The taste and satisfaction of it makes the work involved seem so small. And no worries FDA did not approve this food so there is no fear that the food we eat has been sprayed with toxic chemicals or that a meat was injected with antibiotics and/or steroids. We know for sure the animals we are eating have never been mistreated from farm to slaughter because it all happens right here.
P.S. I finally finished reading "In defense of food". Looking for another good foodie/agricultural book to read...suggestions?
Ha, enough preaching!! We are not all good I assure you. My kids love oodles and noodles and we eat plenty of food that does not follow the above statements. Change comes slow and over the last couple years we have progressed. I am confident that things will continue to evolve here on the farm. We estimate that we are raising approximately 75% the meat we consume and 100% of our own eggs. As far as fruit and vegetables are numbers are much lower. We are working on that by learning ways to extend our season, preserving, and connecting with local resources. We hope to get the greenhouse up soon in anticipation of growing greens this winter. I had big plans for salsa and spaghetti sauce this season but our tomato plants were devastated by blight as many other Maine farmers.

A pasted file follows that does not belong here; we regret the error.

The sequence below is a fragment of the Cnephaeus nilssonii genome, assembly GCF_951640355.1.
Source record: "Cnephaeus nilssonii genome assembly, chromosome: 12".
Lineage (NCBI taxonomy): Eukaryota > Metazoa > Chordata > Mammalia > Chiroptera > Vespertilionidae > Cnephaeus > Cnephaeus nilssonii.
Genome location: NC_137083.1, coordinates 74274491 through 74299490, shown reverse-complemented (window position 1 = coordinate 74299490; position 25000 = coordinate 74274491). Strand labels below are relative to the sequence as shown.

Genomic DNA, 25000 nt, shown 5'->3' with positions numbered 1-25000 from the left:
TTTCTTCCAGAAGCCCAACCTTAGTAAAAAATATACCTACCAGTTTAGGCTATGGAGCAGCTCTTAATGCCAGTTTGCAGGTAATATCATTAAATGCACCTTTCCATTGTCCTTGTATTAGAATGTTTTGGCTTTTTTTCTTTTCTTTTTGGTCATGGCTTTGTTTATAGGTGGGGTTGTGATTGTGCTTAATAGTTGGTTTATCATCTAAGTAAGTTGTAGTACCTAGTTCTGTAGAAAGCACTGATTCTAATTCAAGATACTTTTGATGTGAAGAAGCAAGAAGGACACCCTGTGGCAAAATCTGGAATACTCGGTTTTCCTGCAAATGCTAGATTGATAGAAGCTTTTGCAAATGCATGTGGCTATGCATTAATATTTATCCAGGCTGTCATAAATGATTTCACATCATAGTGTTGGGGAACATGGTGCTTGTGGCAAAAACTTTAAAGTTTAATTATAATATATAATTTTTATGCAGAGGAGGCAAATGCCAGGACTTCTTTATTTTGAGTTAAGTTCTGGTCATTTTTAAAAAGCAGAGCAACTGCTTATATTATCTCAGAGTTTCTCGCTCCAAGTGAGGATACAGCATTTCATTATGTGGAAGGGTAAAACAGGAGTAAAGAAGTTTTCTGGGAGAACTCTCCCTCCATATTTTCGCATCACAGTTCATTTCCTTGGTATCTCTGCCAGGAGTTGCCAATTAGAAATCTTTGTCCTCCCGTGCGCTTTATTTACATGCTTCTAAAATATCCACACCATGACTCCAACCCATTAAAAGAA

I am planning to make sauerkraut with the above cabbage even though I've never liked it in the past. Homemade is always better, right? A few weeks back I made some fermented dilly beans that Erica from One Busy Momma posted. They were SO easy to make and mighty tasty. All you need is garlic, peppercorns, dill, salt, and beans of course. The whole family enjoyed and it took all of 5 minutes too put together.